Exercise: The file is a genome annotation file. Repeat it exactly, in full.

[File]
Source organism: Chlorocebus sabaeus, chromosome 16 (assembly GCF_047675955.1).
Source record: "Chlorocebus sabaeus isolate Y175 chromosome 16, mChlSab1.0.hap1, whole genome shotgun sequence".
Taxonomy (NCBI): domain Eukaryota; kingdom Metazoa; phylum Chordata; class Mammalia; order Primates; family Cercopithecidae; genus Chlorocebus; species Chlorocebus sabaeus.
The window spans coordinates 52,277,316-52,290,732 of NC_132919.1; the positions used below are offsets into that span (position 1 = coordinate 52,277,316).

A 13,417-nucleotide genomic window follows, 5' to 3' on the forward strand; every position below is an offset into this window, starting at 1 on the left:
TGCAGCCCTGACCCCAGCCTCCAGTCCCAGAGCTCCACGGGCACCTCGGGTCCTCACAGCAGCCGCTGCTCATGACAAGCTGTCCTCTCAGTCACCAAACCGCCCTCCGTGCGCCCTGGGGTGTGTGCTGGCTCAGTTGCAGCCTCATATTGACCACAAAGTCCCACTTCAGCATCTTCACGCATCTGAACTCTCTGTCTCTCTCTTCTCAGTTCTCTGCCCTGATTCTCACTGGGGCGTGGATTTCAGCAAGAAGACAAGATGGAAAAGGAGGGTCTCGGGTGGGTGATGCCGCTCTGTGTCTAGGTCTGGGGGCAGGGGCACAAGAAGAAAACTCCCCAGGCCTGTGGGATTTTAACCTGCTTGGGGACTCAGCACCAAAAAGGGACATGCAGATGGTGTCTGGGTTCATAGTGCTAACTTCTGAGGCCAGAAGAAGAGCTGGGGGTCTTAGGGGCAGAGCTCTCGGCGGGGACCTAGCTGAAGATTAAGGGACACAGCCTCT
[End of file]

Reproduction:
Source organism: Chlorocebus sabaeus, chromosome 16 (assembly GCF_047675955.1).
Source record: "Chlorocebus sabaeus isolate Y175 chromosome 16, mChlSab1.0.hap1, whole genome shotgun sequence".
Taxonomy (NCBI): domain Eukaryota; kingdom Metazoa; phylum Chordata; class Mammalia; order Primates; family Cercopithecidae; genus Chlorocebus; species Chlorocebus sabaeus.
The window spans coordinates 52,277,316-52,290,732 of NC_132919.1; the positions used below are offsets into that span (position 1 = coordinate 52,277,316).

A 13,417-nucleotide genomic window follows, 5' to 3' on the forward strand; every position below is an offset into this window, starting at 1 on the left:
TGCAGCCCTGACCCCAGCCTCCAGTCCCAGAGCTCCACGGGCACCTCGGGTCCTCACAGCAGCCGCTGCTCATGACAAGCTGTCCTCTCAGTCACCAAACCGCCCTCCGTGCGCCCTGGGGTGTGTGCTGGCTCAGTTGCAGCCTCATATTGACCACAAAGTCCCACTTCAGCATCTTCACGCATCTGAACTCTCTGTCTCTCTCTTCTCAGTTCTCTGCCCTGATTCTCACTGGGGCGTGGATTTCAGCAAGAAGACAAGATGGAAAAGGAGGGTCTCGGGTGGGTGATGCCGCTCTGTGTCTAGGTCTGGGGGCAGGGGCACAAGAAGAAAACTCCCCAGGCCTGTGGGATTTTAACCTGCTTGGGGACTCAGCACCAAAAAGGGACATGCAGATGGTGTCTGGGTTCATAGTGCTAACTTCTGAGGCCAGAAGAAGAGCTGGGGGTCTTAGGGGCAGAGCTCTCGGCGGGGACCTAGCTGAAGATTAAGGGACACAGCCTCT